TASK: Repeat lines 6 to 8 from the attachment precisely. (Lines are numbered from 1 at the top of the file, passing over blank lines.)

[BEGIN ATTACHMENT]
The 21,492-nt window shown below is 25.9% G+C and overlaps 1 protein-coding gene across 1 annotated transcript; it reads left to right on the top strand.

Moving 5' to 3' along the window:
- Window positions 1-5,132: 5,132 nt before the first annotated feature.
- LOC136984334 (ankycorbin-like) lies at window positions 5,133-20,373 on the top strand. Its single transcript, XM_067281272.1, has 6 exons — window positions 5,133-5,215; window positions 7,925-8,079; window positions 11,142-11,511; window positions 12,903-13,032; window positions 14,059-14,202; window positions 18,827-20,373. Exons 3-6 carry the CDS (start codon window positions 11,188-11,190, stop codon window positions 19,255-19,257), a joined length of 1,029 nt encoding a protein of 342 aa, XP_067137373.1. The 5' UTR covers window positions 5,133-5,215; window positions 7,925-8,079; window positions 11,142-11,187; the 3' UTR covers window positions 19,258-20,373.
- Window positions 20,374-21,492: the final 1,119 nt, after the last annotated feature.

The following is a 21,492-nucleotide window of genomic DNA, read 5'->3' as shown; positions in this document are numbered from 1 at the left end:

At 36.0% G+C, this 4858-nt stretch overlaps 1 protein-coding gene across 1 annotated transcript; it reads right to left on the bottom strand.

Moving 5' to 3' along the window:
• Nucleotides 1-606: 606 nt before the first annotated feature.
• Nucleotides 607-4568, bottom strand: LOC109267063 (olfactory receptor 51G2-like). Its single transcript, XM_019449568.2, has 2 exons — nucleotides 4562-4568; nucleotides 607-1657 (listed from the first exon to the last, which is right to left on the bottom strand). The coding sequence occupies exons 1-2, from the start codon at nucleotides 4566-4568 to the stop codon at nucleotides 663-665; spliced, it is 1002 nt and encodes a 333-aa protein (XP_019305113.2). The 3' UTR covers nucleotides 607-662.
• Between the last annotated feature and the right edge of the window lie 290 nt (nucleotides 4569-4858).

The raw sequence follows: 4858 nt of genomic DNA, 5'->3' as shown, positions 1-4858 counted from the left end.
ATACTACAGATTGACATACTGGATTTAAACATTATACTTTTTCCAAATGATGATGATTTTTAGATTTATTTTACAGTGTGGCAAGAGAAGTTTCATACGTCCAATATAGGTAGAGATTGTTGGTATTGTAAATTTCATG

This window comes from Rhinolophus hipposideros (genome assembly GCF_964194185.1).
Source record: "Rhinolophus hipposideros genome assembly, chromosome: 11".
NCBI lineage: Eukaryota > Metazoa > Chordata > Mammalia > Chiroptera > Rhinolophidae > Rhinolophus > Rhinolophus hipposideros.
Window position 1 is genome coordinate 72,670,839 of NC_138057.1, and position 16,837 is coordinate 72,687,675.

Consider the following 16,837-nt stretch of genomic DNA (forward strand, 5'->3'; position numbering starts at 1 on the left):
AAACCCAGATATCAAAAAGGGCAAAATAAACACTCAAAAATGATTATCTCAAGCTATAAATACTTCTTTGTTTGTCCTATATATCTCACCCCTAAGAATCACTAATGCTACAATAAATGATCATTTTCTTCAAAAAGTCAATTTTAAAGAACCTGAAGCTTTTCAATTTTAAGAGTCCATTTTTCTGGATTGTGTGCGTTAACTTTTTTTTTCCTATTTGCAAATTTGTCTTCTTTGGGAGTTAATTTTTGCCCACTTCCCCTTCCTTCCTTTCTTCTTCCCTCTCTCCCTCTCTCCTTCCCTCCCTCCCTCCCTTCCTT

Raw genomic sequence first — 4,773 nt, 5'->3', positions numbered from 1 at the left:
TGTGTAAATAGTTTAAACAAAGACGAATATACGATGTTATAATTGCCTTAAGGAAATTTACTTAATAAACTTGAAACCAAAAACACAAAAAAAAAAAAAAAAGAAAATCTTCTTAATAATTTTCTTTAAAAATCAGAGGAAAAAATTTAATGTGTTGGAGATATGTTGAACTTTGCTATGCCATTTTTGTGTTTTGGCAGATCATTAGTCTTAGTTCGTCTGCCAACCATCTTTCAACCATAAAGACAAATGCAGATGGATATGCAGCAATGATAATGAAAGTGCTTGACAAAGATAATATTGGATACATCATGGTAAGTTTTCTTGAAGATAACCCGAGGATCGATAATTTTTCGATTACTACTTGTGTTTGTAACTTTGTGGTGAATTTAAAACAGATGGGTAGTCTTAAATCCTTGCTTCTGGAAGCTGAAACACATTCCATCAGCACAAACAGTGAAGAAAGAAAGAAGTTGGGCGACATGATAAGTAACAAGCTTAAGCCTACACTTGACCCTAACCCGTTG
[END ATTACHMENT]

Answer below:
The following is a 21,492-nucleotide window of genomic DNA, read 5'->3' as shown; positions in this document are numbered from 1 at the left end:

At 36.0% G+C, this 4858-nt stretch overlaps 1 protein-coding gene across 1 annotated transcript; it reads right to left on the bottom strand.

Moving 5' to 3' along the window: